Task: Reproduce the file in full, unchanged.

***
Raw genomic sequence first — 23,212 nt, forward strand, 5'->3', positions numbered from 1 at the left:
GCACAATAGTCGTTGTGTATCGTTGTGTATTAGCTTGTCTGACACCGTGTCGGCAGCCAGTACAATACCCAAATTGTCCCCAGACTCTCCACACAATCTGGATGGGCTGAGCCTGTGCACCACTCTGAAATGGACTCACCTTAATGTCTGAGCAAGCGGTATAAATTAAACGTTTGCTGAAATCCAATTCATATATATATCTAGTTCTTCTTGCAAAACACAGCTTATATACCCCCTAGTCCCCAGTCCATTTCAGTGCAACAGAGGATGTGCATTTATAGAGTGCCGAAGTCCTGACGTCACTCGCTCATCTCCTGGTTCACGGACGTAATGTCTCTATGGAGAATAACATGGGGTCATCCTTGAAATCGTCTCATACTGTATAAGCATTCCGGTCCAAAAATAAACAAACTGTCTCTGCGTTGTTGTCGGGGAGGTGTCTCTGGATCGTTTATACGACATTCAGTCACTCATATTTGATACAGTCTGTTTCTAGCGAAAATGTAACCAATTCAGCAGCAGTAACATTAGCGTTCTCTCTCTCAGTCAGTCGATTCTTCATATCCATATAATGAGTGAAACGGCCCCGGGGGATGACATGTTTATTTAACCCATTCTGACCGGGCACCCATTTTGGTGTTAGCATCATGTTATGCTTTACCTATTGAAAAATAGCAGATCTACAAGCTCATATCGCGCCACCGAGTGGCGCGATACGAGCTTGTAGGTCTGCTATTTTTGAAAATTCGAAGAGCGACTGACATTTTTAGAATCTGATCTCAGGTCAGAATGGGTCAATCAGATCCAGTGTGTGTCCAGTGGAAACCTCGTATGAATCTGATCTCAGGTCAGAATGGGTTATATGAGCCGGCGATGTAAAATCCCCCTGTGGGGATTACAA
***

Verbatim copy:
Raw genomic sequence first — 23,212 nt, forward strand, 5'->3', positions numbered from 1 at the left:
GCACAATAGTCGTTGTGTATCGTTGTGTATTAGCTTGTCTGACACCGTGTCGGCAGCCAGTACAATACCCAAATTGTCCCCAGACTCTCCACACAATCTGGATGGGCTGAGCCTGTGCACCACTCTGAAATGGACTCACCTTAATGTCTGAGCAAGCGGTATAAATTAAACGTTTGCTGAAATCCAATTCATATATATATCTAGTTCTTCTTGCAAAACACAGCTTATATACCCCCTAGTCCCCAGTCCATTTCAGTGCAACAGAGGATGTGCATTTATAGAGTGCCGAAGTCCTGACGTCACTCGCTCATCTCCTGGTTCACGGACGTAATGTCTCTATGGAGAATAACATGGGGTCATCCTTGAAATCGTCTCATACTGTATAAGCATTCCGGTCCAAAAATAAACAAACTGTCTCTGCGTTGTTGTCGGGGAGGTGTCTCTGGATCGTTTATACGACATTCAGTCACTCATATTTGATACAGTCTGTTTCTAGCGAAAATGTAACCAATTCAGCAGCAGTAACATTAGCGTTCTCTCTCTCAGTCAGTCGATTCTTCATATCCATATAATGAGTGAAACGGCCCCGGGGGATGACATGTTTATTTAACCCATTCTGACCGGGCACCCATTTTGGTGTTAGCATCATGTTATGCTTTACCTATTGAAAAATAGCAGATCTACAAGCTCATATCGCGCCACCGAGTGGCGCGATACGAGCTTGTAGGTCTGCTATTTTTGAAAATTCGAAGAGCGACTGACATTTTTAGAATCTGATCTCAGGTCAGAATGGGTCAATCAGATCCAGTGTGTGTCCAGTGGAAACCTCGTATGAATCTGATCTCAGGTCAGAATGGGTTATATGAGCCGGCGATGTAAAATCCCCCTGTGGGGATTACAA